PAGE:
“Thales continues to innovate by providing advanced data security solutions and services that delivers trust wherever information is created, shared, or stored,” said Vice President of Product Management for Thales e-Security, Derek Tumulak. “No other organisation offers the depth and breadth of integrated data security solutions, or enables enterprises to confidently accelerate their organisation’s digital transformation, like Thales.”

Availability: All new offerings are planned to be available in Q1 2017

About Thales e-Security
Thales e-Security + Vormetric have combined to form the leading global data protection and digital trust management company.

Together, we enable companies to compete confidently and quickly by securing data at-rest, in-motion, and in-use to effectively deliver secure and compliant solutions with the highest levels of management, speed and trust across physical, virtual, and cloud environments.

By deploying our leading solutions and services, targeted attacks are thwarted and sensitive data risk exposure is reduced with the least business disruption and at the lowest life cycle cost.

Thales e-Security and Vormetric are part of Thales Group. www.thales-esecurity.com

About Thales
Thales is a global technology leader for the Aerospace, Transport, Defence and Security markets. With 62,000 employees in 56 countries, Thales reported sales of €14 billion in 2015. With over 22,000 engineers and researchers, Thales has a unique capability to design and deploy equipment, systems and services to meet the most complex security requirements.
Its exceptional international footprint allows it to work closely with its customers all over the world.

Positioned as a value-added systems integrator, equipment supplier and service provider, Thales is one of Europe’s leading players in the security market.

The Group’s security teams work with government agencies, local authorities and enterprise customers to develop and deploy integrated, resilient solutions to protect citizens, sensitive data and critical infrastructure.

Thales offers world-class cryptographic capabilities and is a global leader in cybersecurity solutions for defence, government, critical infrastructure providers, telecom companies, industry and the financial services sector. With a value proposition addressing the entire data security chain, Thales offers a comprehensive range of services and solutions ranging from security consulting, data protection, digital trust management and design, development, integration, certification and security maintenance of cybersecured systems, to cyberthreat management, intrusion detection and security supervision through cybersecurity Operation Centres in France, the United Kingdom, The Netherlands and soon in Hong Kong.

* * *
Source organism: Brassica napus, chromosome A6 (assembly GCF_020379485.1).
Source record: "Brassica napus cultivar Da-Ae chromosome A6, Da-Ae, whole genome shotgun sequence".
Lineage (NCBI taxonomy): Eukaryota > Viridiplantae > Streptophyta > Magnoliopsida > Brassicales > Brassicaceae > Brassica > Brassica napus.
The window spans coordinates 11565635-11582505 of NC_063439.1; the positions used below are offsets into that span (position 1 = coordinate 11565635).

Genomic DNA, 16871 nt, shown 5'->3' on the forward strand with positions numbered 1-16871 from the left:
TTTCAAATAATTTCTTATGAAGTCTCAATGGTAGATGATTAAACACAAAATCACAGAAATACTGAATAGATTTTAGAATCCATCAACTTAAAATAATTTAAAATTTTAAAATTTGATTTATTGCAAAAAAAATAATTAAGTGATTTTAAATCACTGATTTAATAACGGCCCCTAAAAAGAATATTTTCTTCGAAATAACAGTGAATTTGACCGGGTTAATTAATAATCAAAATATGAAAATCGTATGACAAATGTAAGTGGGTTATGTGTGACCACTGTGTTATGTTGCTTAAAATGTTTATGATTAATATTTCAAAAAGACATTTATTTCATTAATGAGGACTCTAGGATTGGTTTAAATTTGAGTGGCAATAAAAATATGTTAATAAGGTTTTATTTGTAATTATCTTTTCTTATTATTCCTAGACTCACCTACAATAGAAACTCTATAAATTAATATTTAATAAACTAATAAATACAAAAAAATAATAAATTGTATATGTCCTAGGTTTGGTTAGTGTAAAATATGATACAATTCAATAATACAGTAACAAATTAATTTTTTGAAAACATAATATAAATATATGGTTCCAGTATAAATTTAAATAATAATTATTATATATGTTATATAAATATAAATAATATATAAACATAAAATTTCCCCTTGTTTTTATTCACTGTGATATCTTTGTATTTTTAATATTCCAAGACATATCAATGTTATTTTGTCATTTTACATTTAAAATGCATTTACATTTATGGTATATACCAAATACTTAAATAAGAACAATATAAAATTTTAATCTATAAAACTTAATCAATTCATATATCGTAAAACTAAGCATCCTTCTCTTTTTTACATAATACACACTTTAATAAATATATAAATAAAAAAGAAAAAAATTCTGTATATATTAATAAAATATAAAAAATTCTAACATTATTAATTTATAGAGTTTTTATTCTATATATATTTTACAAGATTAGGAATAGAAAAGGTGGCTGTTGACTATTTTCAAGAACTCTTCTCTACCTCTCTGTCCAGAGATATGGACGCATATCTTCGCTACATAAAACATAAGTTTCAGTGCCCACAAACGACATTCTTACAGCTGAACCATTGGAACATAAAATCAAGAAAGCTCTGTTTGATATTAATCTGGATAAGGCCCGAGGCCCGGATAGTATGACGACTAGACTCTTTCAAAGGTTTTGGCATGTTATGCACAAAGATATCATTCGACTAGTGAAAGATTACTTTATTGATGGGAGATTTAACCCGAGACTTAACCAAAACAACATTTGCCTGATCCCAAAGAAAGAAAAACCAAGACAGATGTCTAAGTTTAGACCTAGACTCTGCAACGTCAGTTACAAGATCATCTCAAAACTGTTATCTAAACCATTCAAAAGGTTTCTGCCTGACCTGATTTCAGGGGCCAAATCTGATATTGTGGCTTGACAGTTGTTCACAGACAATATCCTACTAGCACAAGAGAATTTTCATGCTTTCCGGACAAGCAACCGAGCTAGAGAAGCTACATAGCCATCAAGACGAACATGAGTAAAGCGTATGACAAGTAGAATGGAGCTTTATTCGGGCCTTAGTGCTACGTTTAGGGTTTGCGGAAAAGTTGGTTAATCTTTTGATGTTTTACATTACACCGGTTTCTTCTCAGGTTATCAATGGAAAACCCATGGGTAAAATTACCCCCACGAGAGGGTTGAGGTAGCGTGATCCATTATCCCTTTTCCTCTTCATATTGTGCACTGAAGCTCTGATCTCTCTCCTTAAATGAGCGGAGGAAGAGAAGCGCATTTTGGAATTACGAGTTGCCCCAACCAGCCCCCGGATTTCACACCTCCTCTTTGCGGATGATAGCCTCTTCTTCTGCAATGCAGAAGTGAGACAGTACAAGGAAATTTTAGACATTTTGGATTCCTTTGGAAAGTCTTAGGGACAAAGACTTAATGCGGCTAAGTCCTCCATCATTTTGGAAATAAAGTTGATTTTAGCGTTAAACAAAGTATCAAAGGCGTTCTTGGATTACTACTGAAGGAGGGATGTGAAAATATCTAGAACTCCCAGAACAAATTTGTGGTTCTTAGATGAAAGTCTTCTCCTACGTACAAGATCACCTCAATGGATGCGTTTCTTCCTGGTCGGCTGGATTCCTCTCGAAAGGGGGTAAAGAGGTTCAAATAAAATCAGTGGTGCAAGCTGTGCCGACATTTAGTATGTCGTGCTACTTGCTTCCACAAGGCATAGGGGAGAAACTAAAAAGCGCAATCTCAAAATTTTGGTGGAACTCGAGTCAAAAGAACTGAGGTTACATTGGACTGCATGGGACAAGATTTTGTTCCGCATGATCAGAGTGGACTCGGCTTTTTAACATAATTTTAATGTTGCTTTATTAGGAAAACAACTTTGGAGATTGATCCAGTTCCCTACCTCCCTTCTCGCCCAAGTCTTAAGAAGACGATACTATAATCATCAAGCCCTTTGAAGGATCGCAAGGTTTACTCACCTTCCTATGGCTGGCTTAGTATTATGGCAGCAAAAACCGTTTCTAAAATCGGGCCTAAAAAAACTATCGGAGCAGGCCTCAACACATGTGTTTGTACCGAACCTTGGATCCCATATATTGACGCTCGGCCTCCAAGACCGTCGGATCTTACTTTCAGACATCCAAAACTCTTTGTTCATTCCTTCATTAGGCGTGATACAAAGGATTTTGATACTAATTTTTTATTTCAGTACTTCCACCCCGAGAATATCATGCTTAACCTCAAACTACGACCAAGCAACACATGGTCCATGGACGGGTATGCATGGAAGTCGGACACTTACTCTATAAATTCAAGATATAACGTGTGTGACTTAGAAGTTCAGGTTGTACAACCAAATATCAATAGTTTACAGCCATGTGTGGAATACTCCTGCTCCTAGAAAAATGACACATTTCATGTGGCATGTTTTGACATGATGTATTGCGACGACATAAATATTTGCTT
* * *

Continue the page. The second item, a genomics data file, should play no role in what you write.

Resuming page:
Contact:
Dorothée Bonneil
Thales Media Relations – Security
+33 (0)1 57 77 90 89
dorothee.bonneil@thalesgroup.com

Liz Harris
Thales e-Security Media Relations
+44 (0)1223 723612
liz.harris@thales-esecurity.com

ESET Multi-Device Security 10

Many security suite product lines form a simple progression, at least on the Windows platform. It goes like this: basic antivirus, entry-level suite, feature-rich mega-suite, and cross-platform multi-device suite. With ESET Multi-Device Security 10, you can install the antivirus or entry-level suite on Windows, but not the mega-suite. It also offers a choice of antivirus or suite on macOS devices. As for Android, you can install mobile security, parental control, or both. In fact, this suite shines under Android more than it does under Windows or macOS.

For $84.99 per year, you get six licenses to install ESET protection on your Windows, macOS, and Android devices. At the $99.99 per year level, you get 10 licenses. Kaspersky offers a bit less for $99.99, just five licenses. For $89.99 per year, Norton gives you 10 licenses plus 25GB of hosted online storage for your backups, and McAfee LiveSafe lets you protect all your devices, without limit. ESET's pricing fits right in with these products, and the fact that you get six licenses at the base subscription rate makes it a better deal than many. Also, the previous edition's requirement that one-half of your licenses go to Android devices has been lifted.

To start, you click a link in the activation email, which also contains your license key. In most cases, you'll start by installing ESET on a Windows device, but the download page offers you the choice of Windows, macOS, or Android. Additional installations require either the activation code or the username and password supplied along with the activation code. Unlike F-Secure, Symantec Norton Security Premium, Bitdefender, and others, ESET does not let you manage licenses using an online account. Rather, My ESET is the place to go for antitheft, Android parental control, and social media scanning.